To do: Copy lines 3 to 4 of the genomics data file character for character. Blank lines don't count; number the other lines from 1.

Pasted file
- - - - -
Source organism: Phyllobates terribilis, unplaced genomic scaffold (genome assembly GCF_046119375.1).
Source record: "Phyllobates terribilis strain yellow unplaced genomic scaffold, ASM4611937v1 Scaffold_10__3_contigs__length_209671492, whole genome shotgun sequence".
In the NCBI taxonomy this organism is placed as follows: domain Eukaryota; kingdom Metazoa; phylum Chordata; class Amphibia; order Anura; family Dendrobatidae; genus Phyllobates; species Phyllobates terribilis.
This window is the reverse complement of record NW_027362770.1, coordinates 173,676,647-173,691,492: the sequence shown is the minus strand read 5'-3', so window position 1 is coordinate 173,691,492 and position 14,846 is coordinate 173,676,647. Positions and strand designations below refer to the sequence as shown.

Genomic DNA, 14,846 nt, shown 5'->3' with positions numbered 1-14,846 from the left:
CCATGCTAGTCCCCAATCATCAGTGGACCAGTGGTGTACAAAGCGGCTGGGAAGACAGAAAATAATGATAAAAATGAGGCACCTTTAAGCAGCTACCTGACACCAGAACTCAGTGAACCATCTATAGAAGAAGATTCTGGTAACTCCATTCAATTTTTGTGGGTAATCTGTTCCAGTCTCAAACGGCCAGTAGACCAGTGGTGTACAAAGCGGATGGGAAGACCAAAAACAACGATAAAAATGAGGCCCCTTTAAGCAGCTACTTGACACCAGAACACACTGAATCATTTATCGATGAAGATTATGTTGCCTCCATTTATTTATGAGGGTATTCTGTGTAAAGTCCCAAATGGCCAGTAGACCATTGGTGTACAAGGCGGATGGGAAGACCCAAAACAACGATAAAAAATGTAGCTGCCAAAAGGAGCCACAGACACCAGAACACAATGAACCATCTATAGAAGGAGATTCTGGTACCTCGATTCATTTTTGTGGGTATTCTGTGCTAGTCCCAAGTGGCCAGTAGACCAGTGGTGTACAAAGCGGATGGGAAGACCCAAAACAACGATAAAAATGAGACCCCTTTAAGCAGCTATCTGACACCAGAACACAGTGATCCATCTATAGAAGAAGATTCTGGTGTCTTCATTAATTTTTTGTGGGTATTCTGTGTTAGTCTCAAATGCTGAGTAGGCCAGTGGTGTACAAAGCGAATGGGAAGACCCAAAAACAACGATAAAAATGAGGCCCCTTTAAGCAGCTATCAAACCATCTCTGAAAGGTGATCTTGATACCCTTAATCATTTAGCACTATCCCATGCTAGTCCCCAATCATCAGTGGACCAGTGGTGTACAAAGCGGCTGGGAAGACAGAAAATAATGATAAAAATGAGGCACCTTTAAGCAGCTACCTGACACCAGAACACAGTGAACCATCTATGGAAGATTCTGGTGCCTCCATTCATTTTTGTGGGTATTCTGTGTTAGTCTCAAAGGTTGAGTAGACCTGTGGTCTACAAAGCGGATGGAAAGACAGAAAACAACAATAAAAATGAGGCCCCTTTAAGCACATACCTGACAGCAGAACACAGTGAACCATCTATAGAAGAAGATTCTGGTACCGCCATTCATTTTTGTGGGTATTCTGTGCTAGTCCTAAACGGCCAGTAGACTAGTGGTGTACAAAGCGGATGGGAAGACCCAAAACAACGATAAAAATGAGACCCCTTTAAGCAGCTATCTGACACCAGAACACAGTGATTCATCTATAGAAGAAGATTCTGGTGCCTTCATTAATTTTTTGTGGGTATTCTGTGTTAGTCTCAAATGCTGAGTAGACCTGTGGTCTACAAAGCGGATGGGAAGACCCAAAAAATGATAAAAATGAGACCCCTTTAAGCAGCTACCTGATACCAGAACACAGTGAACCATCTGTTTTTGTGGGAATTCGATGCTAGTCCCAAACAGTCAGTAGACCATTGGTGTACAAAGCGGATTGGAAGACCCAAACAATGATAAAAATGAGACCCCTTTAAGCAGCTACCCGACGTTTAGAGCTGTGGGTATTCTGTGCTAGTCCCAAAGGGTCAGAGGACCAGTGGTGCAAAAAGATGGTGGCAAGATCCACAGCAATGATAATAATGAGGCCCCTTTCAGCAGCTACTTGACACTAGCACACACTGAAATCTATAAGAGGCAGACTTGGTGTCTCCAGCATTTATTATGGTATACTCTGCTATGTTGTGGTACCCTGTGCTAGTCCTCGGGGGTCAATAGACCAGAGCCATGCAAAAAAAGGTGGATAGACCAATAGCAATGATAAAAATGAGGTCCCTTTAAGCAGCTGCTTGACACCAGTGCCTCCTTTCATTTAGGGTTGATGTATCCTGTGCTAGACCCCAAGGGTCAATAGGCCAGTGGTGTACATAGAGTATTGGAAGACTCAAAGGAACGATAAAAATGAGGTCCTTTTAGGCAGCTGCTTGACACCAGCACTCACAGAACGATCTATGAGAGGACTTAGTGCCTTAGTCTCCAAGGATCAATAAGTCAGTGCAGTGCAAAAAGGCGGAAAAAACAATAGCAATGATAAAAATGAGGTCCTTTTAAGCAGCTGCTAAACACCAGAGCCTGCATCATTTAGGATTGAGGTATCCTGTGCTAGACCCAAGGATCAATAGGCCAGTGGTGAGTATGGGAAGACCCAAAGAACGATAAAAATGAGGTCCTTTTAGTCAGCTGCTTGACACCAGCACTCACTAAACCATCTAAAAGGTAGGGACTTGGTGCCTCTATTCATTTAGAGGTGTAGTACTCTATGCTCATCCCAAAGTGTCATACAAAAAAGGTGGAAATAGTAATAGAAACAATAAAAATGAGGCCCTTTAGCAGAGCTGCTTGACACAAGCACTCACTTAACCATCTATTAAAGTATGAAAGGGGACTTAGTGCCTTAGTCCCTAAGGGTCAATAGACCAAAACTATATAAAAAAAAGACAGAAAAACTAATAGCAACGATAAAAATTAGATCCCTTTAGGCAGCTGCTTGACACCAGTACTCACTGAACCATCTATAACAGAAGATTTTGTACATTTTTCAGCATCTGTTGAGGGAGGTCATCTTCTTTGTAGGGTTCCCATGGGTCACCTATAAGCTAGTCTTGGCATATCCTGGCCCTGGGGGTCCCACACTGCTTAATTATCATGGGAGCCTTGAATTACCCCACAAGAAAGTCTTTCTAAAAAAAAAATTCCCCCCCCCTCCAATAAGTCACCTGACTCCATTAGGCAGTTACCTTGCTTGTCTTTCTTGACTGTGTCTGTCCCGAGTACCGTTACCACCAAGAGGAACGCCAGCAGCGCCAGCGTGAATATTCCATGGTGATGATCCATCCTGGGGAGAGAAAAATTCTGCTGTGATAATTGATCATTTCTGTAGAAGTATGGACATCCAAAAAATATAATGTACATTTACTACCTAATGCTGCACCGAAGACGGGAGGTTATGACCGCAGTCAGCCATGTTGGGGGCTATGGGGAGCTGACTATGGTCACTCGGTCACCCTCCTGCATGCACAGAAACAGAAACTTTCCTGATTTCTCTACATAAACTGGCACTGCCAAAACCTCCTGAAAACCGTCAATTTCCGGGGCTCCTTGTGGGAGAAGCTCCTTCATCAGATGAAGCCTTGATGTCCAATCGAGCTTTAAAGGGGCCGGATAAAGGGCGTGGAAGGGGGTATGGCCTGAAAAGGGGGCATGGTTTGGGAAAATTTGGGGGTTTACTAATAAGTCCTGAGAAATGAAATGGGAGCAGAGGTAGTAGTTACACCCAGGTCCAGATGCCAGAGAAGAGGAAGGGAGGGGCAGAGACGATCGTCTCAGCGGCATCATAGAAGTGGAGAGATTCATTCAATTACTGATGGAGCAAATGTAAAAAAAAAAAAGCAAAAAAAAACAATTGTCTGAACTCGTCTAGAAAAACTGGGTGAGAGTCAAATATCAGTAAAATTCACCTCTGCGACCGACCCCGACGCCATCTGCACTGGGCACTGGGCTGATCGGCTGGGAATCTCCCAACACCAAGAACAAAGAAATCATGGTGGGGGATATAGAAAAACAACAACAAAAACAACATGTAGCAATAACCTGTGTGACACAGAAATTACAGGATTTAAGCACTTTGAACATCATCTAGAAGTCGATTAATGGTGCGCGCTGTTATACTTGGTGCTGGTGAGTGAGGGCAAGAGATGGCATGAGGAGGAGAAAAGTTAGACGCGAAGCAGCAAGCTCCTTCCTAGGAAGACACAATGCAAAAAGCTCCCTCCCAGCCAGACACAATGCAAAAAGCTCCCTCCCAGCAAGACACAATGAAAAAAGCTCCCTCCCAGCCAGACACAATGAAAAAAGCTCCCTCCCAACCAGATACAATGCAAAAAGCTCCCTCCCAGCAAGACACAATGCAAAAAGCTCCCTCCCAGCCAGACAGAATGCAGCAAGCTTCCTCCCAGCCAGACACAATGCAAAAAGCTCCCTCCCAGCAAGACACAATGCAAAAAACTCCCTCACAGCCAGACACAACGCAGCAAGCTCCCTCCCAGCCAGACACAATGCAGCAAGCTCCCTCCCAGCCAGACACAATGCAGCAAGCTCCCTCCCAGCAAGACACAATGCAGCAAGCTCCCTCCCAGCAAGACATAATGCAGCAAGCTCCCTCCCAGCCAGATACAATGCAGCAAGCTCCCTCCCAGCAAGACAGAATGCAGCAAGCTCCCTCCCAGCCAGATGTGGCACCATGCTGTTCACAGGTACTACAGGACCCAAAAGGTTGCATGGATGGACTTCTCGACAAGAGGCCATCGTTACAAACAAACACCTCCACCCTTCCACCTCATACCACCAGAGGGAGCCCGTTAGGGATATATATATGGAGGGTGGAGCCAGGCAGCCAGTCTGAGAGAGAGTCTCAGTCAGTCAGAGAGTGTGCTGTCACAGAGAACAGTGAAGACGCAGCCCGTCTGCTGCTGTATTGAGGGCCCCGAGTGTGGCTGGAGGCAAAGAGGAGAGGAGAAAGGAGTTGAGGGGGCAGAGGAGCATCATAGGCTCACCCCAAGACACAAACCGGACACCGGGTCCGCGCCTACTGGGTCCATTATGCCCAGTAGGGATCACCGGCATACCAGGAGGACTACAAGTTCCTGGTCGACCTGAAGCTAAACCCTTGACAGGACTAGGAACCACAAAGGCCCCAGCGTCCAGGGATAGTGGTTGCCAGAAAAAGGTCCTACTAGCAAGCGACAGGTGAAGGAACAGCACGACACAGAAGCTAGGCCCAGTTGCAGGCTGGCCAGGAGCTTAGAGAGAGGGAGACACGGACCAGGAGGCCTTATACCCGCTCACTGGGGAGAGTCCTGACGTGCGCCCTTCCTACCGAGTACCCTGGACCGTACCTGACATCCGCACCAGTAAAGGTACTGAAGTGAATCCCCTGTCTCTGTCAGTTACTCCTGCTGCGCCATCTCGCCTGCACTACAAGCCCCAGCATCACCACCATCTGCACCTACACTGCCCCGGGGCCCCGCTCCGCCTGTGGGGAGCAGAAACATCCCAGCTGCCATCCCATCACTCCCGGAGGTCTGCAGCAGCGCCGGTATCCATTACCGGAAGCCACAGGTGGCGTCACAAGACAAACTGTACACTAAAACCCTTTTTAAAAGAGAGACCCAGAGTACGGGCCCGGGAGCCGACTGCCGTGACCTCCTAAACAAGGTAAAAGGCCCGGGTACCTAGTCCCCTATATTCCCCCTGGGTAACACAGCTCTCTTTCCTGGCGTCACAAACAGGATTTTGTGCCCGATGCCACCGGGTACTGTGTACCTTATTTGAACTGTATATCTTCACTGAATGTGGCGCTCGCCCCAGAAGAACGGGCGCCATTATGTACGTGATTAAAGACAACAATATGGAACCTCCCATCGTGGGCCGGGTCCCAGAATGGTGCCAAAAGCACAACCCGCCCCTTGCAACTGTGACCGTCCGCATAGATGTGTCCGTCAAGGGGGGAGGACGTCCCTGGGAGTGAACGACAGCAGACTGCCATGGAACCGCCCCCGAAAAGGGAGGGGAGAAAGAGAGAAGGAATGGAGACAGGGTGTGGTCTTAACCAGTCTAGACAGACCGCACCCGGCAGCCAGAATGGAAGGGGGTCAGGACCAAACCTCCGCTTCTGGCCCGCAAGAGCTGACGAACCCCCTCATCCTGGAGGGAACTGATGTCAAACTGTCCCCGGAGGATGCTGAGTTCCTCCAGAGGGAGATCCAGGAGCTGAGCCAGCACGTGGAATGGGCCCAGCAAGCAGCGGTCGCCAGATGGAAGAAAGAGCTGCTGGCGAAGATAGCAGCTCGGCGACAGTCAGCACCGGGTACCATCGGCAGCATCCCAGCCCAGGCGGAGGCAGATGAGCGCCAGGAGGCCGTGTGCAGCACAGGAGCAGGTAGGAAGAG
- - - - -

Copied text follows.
In the NCBI taxonomy this organism is placed as follows: domain Eukaryota; kingdom Metazoa; phylum Chordata; class Amphibia; order Anura; family Dendrobatidae; genus Phyllobates; species Phyllobates terribilis.
This window is the reverse complement of record NW_027362770.1, coordinates 173,676,647-173,691,492: the sequence shown is the minus strand read 5'-3', so window position 1 is coordinate 173,691,492 and position 14,846 is coordinate 173,676,647. Positions and strand designations below refer to the sequence as shown.